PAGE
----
Binding adjustment takes into account the skiers skill level and experience, age, weight and boot length size (for leverage in twisting falls). Binding adjustments should only be made by a trained ski professional.
6. Know what a safety strap or ski break is and explain its purpose.Edit
Safety straps and ski breaks have two major purposes. The first purpose is to keep the ski near the skier to keep him from losing the ski in the case that it comes off and slides down a slope. Otherwise, the skier will be stranded, or at least experience a greatly increased time in reaching the eventual destination. The second purpose is to keep the ski from becoming a moving hazard to other skiers. If no ski straps or break was on a ski, it would continue moving until something else stopped it. During its trip, it could move into the path of other skiers, causing them to make abrupt stops and turns, collide with objects or other people, or simply fall themselves. Any of these actions could cause injury to those other skiers.
Safety straps usually go around the leg or boot. Though safety straps are effective in keeping a ski close to you, most manufacturers no longer make skis or bindings with safety straps. Even when the boots are released from the ski binding, the ski is still attached to the skier. Sometimes this causes the ski to hit the skier.
Ski breaks use a different method of ensuring safety. Unlike safety straps, ski breaks aren't attached to the skier in any way once the ski comes off. The ski break consists of two levers; one on each side of the ski and binding. When the boot is properly attached to the ski binding, the levers are kept upright and don't obstruct skiing whatsoever. But, as soon as the boot comes out of the ski binding, the levers snap down below the bottom surface of the skis to stop them from going very far.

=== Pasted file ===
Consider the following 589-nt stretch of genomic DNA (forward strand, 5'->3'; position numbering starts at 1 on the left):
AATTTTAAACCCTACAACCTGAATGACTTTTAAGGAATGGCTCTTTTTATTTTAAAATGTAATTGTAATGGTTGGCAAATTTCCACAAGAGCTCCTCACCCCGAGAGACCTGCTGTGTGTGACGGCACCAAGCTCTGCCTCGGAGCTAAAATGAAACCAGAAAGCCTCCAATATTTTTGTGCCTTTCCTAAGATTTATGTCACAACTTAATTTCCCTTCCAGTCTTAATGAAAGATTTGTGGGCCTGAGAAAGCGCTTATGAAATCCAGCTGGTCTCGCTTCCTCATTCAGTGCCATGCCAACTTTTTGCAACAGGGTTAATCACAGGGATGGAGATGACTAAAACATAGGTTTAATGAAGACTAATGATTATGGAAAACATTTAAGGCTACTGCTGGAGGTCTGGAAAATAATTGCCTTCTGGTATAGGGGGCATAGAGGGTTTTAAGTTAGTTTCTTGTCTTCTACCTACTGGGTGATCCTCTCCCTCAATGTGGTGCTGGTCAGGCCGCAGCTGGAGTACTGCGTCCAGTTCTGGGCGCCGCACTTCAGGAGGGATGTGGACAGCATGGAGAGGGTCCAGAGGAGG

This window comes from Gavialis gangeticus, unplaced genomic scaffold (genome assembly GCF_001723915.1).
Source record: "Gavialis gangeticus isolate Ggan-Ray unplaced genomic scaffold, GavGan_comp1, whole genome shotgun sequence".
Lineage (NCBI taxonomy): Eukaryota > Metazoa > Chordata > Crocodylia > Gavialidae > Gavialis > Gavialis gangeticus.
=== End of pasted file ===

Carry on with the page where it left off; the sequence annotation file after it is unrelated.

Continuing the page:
7. What should you do if you come upon a injured skier who has not yet received any help?Edit
If you see an injured skier, even from a distance, you should stop and help. If you are with a partner, one of you should go for ski patrol while the other stays with the person. If they are in a ski well, help them off with their skis.
8. Discuss and practice good sportsmanship at ski areas.Edit
9. What care should be given ski equipment after its use? What should be done with ski equipment before its use each season?Edit
10. Ski intermediate slopes under control and execute turns in good form.Edit
11. Know how to get on and off a chairlift, Tbar, or J bar correctly and demonstrate through experience, without endangering yourself or others, your ability to ride this equipment.Edit
Remember to lift up your skis when getting on and off a chairlift. Your skis can catch in the snow and easily pull you off the chair. Be sure to take your ski poles off your wrists but make sure you keep a good hold on them so you don't drop one on a person below the lift. When getting off, always look before you go down the little hill. A less experienced boarder or skier could have fallen and you do not want to run into them.